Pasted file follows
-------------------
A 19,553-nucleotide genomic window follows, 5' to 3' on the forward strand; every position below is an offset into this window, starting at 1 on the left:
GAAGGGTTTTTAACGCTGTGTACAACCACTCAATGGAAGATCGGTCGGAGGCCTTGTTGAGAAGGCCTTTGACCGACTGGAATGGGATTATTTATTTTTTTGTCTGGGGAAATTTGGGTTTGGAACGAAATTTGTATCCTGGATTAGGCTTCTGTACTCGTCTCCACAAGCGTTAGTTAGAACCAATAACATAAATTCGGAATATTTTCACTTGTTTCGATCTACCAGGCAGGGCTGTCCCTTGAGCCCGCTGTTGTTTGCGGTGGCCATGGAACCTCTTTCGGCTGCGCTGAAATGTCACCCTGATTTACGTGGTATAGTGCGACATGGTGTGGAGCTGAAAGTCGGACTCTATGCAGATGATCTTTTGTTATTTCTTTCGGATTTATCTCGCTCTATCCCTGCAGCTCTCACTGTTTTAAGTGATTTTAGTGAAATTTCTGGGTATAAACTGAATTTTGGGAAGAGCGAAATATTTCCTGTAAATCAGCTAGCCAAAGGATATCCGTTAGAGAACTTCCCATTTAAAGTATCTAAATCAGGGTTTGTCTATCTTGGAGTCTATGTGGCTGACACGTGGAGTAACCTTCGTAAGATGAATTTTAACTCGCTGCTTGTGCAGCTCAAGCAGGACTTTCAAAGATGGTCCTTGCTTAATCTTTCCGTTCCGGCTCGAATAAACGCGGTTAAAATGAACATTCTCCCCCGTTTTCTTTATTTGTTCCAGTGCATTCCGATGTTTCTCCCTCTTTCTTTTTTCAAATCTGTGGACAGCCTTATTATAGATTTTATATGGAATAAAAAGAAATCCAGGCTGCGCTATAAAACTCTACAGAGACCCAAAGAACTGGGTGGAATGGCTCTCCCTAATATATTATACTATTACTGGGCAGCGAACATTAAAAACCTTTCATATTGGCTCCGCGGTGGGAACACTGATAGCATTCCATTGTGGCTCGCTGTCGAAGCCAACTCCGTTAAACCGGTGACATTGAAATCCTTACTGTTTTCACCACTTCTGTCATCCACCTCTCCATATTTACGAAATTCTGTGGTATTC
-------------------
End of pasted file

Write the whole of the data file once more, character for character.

A 19,553-nucleotide genomic window follows, 5' to 3' on the forward strand; every position below is an offset into this window, starting at 1 on the left:
GAAGGGTTTTTAACGCTGTGTACAACCACTCAATGGAAGATCGGTCGGAGGCCTTGTTGAGAAGGCCTTTGACCGACTGGAATGGGATTATTTATTTTTTTGTCTGGGGAAATTTGGGTTTGGAACGAAATTTGTATCCTGGATTAGGCTTCTGTACTCGTCTCCACAAGCGTTAGTTAGAACCAATAACATAAATTCGGAATATTTTCACTTGTTTCGATCTACCAGGCAGGGCTGTCCCTTGAGCCCGCTGTTGTTTGCGGTGGCCATGGAACCTCTTTCGGCTGCGCTGAAATGTCACCCTGATTTACGTGGTATAGTGCGACATGGTGTGGAGCTGAAAGTCGGACTCTATGCAGATGATCTTTTGTTATTTCTTTCGGATTTATCTCGCTCTATCCCTGCAGCTCTCACTGTTTTAAGTGATTTTAGTGAAATTTCTGGGTATAAACTGAATTTTGGGAAGAGCGAAATATTTCCTGTAAATCAGCTAGCCAAAGGATATCCGTTAGAGAACTTCCCATTTAAAGTATCTAAATCAGGGTTTGTCTATCTTGGAGTCTATGTGGCTGACACGTGGAGTAACCTTCGTAAGATGAATTTTAACTCGCTGCTTGTGCAGCTCAAGCAGGACTTTCAAAGATGGTCCTTGCTTAATCTTTCCGTTCCGGCTCGAATAAACGCGGTTAAAATGAACATTCTCCCCCGTTTTCTTTATTTGTTCCAGTGCATTCCGATGTTTCTCCCTCTTTCTTTTTTCAAATCTGTGGACAGCCTTATTATAGATTTTATATGGAATAAAAAGAAATCCAGGCTGCGCTATAAAACTCTACAGAGACCCAAAGAACTGGGTGGAATGGCTCTCCCTAATATATTATACTATTACTGGGCAGCGAACATTAAAAACCTTTCATATTGGCTCCGCGGTGGGAACACTGATAGCATTCCATTGTGGCTCGCTGTCGAAGCCAACTCCGTTAAACCGGTGACATTGAAATCCTTACTGTTTTCACCACTTCTGTCATCCACCTCTCCATATTTACGAAATTCTGTGGTATTC